I remember not being overly excited about Rollei Paul & Reinhold when it was first announced in September of 2020. I mean, yes, it is great to see a special edition film released to celebrate the 100th Anniversary of a premier and historic camera maker (Franke & Heidecke later Rollei). There was little data on the film at the time, and there are still many gaps. Given that the actual film stock is unknown, it’s either a limited edition run (made in Italy, not Belgium) or a found stock that has been rebranded. Either way, Rollei has been tight-lipped about the film’s source. Given thatRead More →

Being in North America and raised on Kodak and Ilford developers, I did not even know that Atomal existed, other than seeing it listed on the Massive Dev chart and just passing it by as another European developer. But when I was hunting for more Rollei developers at Freestyle, I came across Atomal 49 as an ‘other people purchased’ listing. I was excited to give this a shot, and after mixing it up, I posted in a Film Photography Chat group on Facebook and asked if anyone else had used the stuff. The response was overwhelming how many people used the stuff. However, the bestRead More →

It is always a good idea to future proof your lenses, especially when working with the Minolta manual focus cameras. I say that because, like Nikon, while the original 1958 SR-Mount is basically the same as 1977 SR-Mount, there are subtle differences, like the Nikon F-Mount. I first picked up this lens as part of a drive to get better glass for my Minolta X-7a, my second Minolta SLR. While I could go with MC variant lenses, I went with the MD variant. The reason being that if I had updated my X-7a to an X-700, I needed lenses that would work with all theRead More →

When it comes to slide film, it is not something that I like to shoot often, mostly because when it comes to processing, it’s time-consuming and costly; even purchasing the stock is costly. Plus, scanning some slide films stocks are difficult to nail down both exposure and colour balance. And then there’s Provia 100F; Provia is a solid performer and one that gives an excellent starting point in the world of shooting slide film. It reminds me of Sensia and Astia, both excellent slide films with a bit more forgiveness than the Velvia line and natural colour reproduction. It also scans easily without too muchRead More →

The year was 2012; I had been shooting film in a far more serious way for three years at that point. I learned of a speciality film store called Freestyle Photographic from an episode of the Film Photography Project. They had all sorts of weird films from Europe that I had never heard of nor seen at my local camera store (which at that time was either Henry’s or Burlington Camera). With companies like Efke and Adox, strange, exotic for my North American sensibilities. I purchased a pile of Efke and Adox CHS Art films, both in 35mm and 120, 50 and 100-speed offerings. WhileRead More →

There are a couple of highly specialised and mysterious developers out there, both made by the same company. While most people are drawn towards Diafine (which I plan on reviewing next year), Acufine is the cousin of that magic bullet developer. Like Diafine, Acufine’s chemistry is a trade secret; even the datasheets are redacted in that sense. But Acufine is a rare bird; it has the capability to increase the speed of most film stocks. But without all the drawbacks of push processing, increased grain, over the top contrast. While I have worked with Acufine before the stuff was way out of date, and IRead More →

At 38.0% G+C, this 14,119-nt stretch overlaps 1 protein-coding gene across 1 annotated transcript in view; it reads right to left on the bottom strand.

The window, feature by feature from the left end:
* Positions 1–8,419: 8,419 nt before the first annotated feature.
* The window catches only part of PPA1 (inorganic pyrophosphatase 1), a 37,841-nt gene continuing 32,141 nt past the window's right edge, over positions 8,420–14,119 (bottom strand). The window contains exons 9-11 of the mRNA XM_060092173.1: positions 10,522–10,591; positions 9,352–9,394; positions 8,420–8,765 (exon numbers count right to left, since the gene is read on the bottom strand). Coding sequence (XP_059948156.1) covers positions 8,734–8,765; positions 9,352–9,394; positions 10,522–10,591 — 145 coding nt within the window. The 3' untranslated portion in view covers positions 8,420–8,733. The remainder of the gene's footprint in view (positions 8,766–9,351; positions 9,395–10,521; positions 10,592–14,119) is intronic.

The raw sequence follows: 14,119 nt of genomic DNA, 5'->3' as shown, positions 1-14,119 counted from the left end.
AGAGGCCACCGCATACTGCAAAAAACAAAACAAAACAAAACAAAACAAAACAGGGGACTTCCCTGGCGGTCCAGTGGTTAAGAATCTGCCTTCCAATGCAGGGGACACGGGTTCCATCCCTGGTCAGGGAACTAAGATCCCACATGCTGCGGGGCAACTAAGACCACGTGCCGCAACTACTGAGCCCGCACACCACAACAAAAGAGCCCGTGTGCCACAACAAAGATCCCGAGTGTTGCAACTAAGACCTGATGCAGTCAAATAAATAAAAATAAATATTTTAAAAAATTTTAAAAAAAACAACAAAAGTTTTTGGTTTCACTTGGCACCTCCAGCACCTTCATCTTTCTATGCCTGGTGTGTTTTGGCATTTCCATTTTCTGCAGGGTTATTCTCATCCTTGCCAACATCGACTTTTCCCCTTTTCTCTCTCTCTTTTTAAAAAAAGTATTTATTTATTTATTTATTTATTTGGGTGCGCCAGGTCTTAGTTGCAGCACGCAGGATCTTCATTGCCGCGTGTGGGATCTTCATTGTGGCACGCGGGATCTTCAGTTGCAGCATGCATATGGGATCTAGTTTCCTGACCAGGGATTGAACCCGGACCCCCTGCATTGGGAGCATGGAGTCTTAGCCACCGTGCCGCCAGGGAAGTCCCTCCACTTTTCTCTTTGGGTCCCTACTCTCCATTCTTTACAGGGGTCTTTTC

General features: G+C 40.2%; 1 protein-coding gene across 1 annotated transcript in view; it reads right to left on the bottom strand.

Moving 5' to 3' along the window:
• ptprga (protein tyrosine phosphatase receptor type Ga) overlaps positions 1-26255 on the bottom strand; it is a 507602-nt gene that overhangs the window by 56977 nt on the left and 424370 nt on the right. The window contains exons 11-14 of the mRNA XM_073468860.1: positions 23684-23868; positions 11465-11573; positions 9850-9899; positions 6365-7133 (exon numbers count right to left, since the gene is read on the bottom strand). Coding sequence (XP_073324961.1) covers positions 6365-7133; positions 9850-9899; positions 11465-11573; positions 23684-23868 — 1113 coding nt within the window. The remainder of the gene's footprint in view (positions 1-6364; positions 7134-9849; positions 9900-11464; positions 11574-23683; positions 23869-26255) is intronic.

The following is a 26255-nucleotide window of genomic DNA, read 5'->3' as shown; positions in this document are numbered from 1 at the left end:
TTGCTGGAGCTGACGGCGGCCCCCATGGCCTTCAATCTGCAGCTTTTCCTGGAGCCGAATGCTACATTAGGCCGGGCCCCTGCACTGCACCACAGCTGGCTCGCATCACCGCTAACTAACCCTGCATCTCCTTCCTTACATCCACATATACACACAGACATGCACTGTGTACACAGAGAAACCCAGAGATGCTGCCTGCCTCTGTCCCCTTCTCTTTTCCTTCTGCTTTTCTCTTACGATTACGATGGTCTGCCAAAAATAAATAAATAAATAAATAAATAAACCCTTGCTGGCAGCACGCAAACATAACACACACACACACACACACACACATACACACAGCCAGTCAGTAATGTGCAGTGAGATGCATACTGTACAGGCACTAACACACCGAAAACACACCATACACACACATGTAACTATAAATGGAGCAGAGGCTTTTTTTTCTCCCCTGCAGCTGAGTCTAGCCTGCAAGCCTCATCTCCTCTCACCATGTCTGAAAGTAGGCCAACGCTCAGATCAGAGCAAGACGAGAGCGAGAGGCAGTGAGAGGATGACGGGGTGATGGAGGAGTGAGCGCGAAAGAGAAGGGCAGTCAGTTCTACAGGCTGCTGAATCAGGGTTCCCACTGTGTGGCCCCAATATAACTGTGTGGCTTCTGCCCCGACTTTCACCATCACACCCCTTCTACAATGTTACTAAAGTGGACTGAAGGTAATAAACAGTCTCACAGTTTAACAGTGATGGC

If there is one film that has achieved a little bit of a cult following these days it’s Adox Silvermax. Silvermax was the first true film to come out of the renewed Adox Fotowerks GmbH factory in Bad Sarrow, Germany and its parent company Fotoimpex. Based on a classic Agfa film, a modern take on APX 100, it has a higher than normal silver content and when paired with Adox Silvermax Developer presents a classic B&W look. If you were a fan of the older Adox and Efke films, then Silvermax will be your jam (I Hope). The official documentation states that Silvermax has aRead More →

One of the film community’s biggest photography trends is the use of speciality motion picture films for regular photographic applications. You saw the rise in popularity in films such as Eastman 2238 and Fuji 4791. Well, Lomography jumped onto the bandwagon with a pair of releases last year. Both were rerolled films from Filmotec/ORWO. The second release of these films came in Babylon 13, with Lomography publishing times for shooting at ASA-12. Having ordered the traditional five-pack, I found that the film, in reality, if ORWO DN21. As the name suggests, DN21 is a duplicating film, acting as an inter-negative between a master positive andRead More →

If there is one lens in my entire lineup that I know and have used the least, the Rokkor 135/2.8 is that lens. I’ve had the lens for some time and decided to keep it after I got out of Minolta cameras as my primary camera kit but dug it out when I got the XG-M and XE-7 in close succession to each other. And I have used the lens a total of twice. Once on the XG-M and once on my a6000 at Disney. As you probably have seen when it comes to short telephoto lenses my focal length of choice is the 100Read More →

After last month’s debacle with FilmWashi D and the ultra-thin base, I made a point to check Z before even loading it up into the camera, thankfully, the base while thin, is a little closer to what I’m used to working with JCH Streetpan and Rollei RPX films. Like D, Z is designed for aerial surveillance specifically for the mapping of vegetation. To aid in this, the film has a near-infrared capability. While this might not have been used in spy satellites but you never know, it could have been used in spy planes? Knowing that the film has infrared capabilities, I decided to shootRead More →